If you have been in the market over the last year you’ve dealt with global uncertainty, European debt crisis, hard landing vs a short landing in China, and an US presidential election. The market hates that evil word “Uncertainity”!!! It has been an uphill battle even with the S&P 500 posting gains of 13% in 2012. For the retail trader it has been a tough market to pick stocks when the 2012 darling, AAPL, took a brutal, end of the year sell off. I bet if you looked hard enough you could find plenty of other areas of difficulty in trading in today’s market. How would a retail trader make money in 2013?
Uncertainty is the polite term used to explain an indescribable market movement. When the standard fundamentals and technical are overrun by sentiment we have a market like we did last year. Choppy intra-day and quarterly movements of stocks have created a difficult market to trade individual, fundamentally sound equities. The new normal is anything but normal and creates havoc for the retail trader. The retail trader has to now trade in an unknown market with unknown equity movements.
Let me suggest 3 ways to potentially improve trading for the small guy.
First, look longer term. Yes it may be very tough to justify short-term losses for future gains. I’ve never liked day trading because the market moves to fast for us to catch an intraday movement. To be nimble is very hard due to the lack of ability and resources to correctly guess a direction for any period of time. When an investor can take a step back and purchase fundamentally sound companies at a cheap price they are usually rewarded longer term.
Second, look for ways to make up some of the downward movement. This may push investors out of their comfort zone and cause the need for further education. Basic protective put or in the money covered call strategies are great ways to create returns as stocks move to the downside. The protective put acts as insurance on a stock position. You buy to open the right to sell your stock at a certain price for a certain period of time. The put position can make up significant amounts of the downside movement.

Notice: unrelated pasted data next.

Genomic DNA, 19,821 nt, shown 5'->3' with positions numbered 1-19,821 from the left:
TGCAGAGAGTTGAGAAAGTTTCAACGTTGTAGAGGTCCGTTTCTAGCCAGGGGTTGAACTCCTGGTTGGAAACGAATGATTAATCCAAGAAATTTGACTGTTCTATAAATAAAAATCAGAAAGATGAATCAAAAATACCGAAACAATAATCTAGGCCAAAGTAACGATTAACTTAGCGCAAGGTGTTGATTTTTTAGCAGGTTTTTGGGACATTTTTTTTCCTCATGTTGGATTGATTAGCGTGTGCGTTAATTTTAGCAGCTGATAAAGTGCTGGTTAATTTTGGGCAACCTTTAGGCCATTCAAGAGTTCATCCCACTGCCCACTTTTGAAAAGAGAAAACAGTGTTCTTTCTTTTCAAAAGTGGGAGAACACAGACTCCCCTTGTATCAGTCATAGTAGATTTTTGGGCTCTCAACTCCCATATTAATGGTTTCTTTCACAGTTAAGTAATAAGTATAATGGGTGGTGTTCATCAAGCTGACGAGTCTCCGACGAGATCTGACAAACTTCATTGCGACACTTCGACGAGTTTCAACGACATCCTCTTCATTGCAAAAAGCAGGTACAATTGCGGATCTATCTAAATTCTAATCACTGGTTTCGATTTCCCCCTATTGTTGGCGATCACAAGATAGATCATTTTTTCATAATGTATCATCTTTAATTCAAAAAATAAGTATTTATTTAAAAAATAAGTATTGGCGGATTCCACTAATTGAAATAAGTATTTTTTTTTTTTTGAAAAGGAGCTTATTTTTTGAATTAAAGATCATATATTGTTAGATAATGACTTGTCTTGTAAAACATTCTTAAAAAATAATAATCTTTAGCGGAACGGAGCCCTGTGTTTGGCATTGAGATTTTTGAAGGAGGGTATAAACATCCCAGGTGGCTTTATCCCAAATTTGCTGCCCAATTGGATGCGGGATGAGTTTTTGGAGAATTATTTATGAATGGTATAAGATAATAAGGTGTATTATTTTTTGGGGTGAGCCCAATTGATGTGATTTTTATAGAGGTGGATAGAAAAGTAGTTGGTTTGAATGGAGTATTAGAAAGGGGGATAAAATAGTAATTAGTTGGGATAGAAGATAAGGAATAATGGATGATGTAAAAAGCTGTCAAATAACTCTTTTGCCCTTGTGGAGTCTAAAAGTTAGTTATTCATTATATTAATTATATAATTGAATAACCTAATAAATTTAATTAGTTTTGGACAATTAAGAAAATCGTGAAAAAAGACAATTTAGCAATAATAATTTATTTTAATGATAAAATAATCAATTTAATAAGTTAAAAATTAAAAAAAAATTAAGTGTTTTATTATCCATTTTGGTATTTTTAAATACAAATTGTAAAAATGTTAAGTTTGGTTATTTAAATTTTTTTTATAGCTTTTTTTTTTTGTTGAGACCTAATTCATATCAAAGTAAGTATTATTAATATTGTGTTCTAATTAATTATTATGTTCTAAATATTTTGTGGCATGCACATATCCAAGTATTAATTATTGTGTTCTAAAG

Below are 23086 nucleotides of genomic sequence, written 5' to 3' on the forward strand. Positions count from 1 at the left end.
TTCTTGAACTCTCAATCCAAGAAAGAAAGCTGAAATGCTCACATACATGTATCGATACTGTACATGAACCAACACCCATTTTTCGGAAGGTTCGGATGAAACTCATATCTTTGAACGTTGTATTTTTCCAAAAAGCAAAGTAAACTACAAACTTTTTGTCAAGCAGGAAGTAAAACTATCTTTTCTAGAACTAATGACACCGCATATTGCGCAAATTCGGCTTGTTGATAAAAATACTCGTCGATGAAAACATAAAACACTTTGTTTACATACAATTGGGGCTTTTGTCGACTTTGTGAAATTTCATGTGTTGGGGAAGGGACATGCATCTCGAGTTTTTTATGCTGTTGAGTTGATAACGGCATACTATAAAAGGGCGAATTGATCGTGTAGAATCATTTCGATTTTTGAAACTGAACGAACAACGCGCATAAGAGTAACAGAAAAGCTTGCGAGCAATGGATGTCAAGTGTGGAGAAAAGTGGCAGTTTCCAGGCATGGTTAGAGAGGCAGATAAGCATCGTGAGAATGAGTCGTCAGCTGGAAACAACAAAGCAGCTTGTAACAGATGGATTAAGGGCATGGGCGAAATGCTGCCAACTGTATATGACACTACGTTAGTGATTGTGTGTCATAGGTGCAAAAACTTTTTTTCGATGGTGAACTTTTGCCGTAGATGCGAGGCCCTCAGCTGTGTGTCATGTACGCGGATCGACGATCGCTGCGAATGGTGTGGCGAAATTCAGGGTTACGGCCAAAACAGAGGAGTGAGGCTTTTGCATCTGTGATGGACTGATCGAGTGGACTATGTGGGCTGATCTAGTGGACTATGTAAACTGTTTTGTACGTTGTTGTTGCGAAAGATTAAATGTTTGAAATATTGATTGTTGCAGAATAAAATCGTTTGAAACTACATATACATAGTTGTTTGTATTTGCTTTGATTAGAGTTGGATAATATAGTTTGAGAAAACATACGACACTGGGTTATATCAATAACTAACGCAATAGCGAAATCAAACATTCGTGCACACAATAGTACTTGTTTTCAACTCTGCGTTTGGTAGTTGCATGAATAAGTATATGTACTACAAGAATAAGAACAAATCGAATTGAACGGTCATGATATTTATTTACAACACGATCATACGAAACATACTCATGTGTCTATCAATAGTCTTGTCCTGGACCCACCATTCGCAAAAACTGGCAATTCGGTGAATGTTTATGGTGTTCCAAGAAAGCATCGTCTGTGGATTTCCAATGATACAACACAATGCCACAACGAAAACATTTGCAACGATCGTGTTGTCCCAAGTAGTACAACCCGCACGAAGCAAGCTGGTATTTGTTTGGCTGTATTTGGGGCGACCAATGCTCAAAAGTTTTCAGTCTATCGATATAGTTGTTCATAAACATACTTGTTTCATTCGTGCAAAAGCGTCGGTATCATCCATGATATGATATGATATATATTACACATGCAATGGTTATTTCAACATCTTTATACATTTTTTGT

Insurance on equity positions give your portfolio a hedge against the covered call strategy helps investors receive a credit as they wait for equity positions to come back. An investor can sell to open a call and receive an credit into their accounts. They are now obligated to sell their stock at a certain price for a certain period of time. As a stock falls in value the investor gets to keep the credit as the option expire. Some worry about having to sell their stocks? This is where we think like an investor and need to not be emotionally attached to the equities we’ve purchased.
Third, is to stick with what you know. If you are familiar with AAPL and the price movement use your knowledge to your advantage. I would challenge anyone to find a better fundamentally sound company than AAPL. Use the option strategies to make up some of the downward movement. When the next big thing comes out from AAPL you could be rewarded with another huge run up. Do your due diligence to wait out the emotional, knee jerk reactions to the equities you trade.
Patience and letting the market come to you is an art and not for the faint of heart. The more experience you gain in the market the better you will trade. Success comes when the account is closed not on an individual trade basis. We all can get a big win or suffer some losses. Use the protective put and covered call to get paid when stock suffer downside movements to lower you cost basis.
Disclosure: I am long AAPL shares.